I went with a group of colleagues. The idea was to develop plastic and wood panels together so that these panels are transparent and allow the entry of light so that we can preserve the properties of wood to conserve heat and at the same time allow the entrance of light. We made it for greenhouse use as an alternative to glass and plastic.

These panels enable us to maintain heat inside the greenhouse and thus we can reduce wasted energy due to cooling or heating, as well as we can save water used for cooling, because in advanced greenhouses water is used as a coolant use.

The research was well received by the United Nations Environment Program, so we got second place in the competition, and that’s one of the things I’m proud to participate in, because it was a revolutionary idea for us.

The field of engineering is described by some as a male-dominated field. When you decided to study engineering, did you have any motivation to refute this belief?

My entry into engineering was not motivated by any idea that it was dominated by men. I came into the field because I knew I was going to excel in it.

I chose engineering because I knew it was the field in which I could help the community and provide solutions.

For me, it was a magic key to find solutions that would benefit humanity. This is the idea that should be in the mind of any girl when entering any field. The girl does not have to prove anything to anyone.

For the idea of ​​importance in proving the inaccuracy of a theory – which was originally unfounded – is to me a waste of one’s resources and effort.

Engineer Sarah Abdel Qader, an environmental specialist from Egypt.  She recently won an award

Sarah Abdelkader

Engineer Sarah Abdel Qader, an environmental specialist from Egypt. She recently won an award

What do you say to girls who want to study engineering?

I tell them that this field needs passion, love, mastery and dedication. Girls have these characteristics. The percentage of girls graduating from science and engineering colleges in Egypt is about 48 percent.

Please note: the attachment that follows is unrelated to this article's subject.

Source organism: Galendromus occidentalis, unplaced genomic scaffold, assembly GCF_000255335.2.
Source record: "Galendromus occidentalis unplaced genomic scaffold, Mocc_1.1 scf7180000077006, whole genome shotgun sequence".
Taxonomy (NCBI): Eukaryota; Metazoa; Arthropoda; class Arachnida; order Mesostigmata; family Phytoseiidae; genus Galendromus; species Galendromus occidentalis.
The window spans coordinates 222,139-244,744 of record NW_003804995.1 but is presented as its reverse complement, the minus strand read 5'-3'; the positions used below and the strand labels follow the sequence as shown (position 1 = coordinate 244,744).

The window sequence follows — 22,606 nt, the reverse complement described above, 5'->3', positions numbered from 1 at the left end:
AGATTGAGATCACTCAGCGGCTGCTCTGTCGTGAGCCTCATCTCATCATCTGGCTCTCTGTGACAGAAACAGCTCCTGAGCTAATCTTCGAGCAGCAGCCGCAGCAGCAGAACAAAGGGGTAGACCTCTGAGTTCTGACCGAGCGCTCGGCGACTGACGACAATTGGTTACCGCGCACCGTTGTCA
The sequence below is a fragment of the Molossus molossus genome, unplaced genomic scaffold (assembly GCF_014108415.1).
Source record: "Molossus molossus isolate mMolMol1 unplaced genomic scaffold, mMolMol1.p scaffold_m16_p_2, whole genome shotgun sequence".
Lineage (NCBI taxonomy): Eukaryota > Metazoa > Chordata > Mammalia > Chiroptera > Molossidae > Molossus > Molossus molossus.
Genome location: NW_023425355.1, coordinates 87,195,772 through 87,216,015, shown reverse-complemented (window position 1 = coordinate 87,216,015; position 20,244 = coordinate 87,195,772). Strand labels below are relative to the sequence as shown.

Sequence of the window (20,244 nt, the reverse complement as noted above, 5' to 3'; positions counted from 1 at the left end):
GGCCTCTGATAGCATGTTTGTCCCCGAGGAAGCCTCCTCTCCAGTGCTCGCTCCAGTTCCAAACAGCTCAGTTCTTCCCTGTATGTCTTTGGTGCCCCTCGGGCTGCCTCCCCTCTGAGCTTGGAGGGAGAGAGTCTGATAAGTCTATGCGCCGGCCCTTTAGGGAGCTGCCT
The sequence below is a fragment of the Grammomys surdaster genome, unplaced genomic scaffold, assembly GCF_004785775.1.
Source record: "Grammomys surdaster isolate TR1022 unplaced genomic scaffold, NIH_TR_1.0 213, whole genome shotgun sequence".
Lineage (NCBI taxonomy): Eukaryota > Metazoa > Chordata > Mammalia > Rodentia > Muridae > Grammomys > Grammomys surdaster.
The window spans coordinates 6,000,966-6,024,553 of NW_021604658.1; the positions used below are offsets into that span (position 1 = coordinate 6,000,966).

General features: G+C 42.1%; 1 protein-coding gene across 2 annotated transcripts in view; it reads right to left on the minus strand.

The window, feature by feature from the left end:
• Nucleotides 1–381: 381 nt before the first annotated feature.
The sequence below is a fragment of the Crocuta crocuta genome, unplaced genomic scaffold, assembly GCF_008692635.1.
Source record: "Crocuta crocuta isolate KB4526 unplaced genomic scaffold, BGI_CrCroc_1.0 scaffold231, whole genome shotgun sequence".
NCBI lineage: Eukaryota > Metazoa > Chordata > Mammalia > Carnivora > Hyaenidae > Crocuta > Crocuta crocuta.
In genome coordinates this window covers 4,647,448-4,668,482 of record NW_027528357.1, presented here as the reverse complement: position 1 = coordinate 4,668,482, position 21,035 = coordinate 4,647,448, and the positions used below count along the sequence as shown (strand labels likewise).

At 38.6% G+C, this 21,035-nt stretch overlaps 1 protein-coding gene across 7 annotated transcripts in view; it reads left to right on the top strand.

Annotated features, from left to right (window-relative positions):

It has always been known that vegetarians are more committed to universities and study. They need nothing but that they desire whatever field they want to join. They do not have to enter any field just because they want to prove something to anyone.

Girls have a lot of energy, but this energy is either wasted because of some social constraints, or the constraints that girls place on themselves, and they think they are incapable, of course, it’s because of a cultural or educational heritage.

Research work is a collection of experiences we gain from success and failure

I am convinced that external constraints are not stronger than internal constraints, because external constraints can be overcome by anyone, and therefore the problem lies in internal constraints.

My advice to any girl is not to succumb to internal constraints, such as thinking that engineering is difficult, that math is complicated and causes “brain pain”.

These thoughts are more limited than real.

Are there any last words?

If I had one last word, I would address it to every researcher, whether male or female, namely that research work is a set of experiences we get from success and failure. The researcher or researcher should not concede to failure or be misled by success.

Sarah Abdel Qader, Egyptian Engineering Award Winner Program

Sarah Abdelkader

Sarah Abdel Qader, Egyptian Engineering Award Winner Program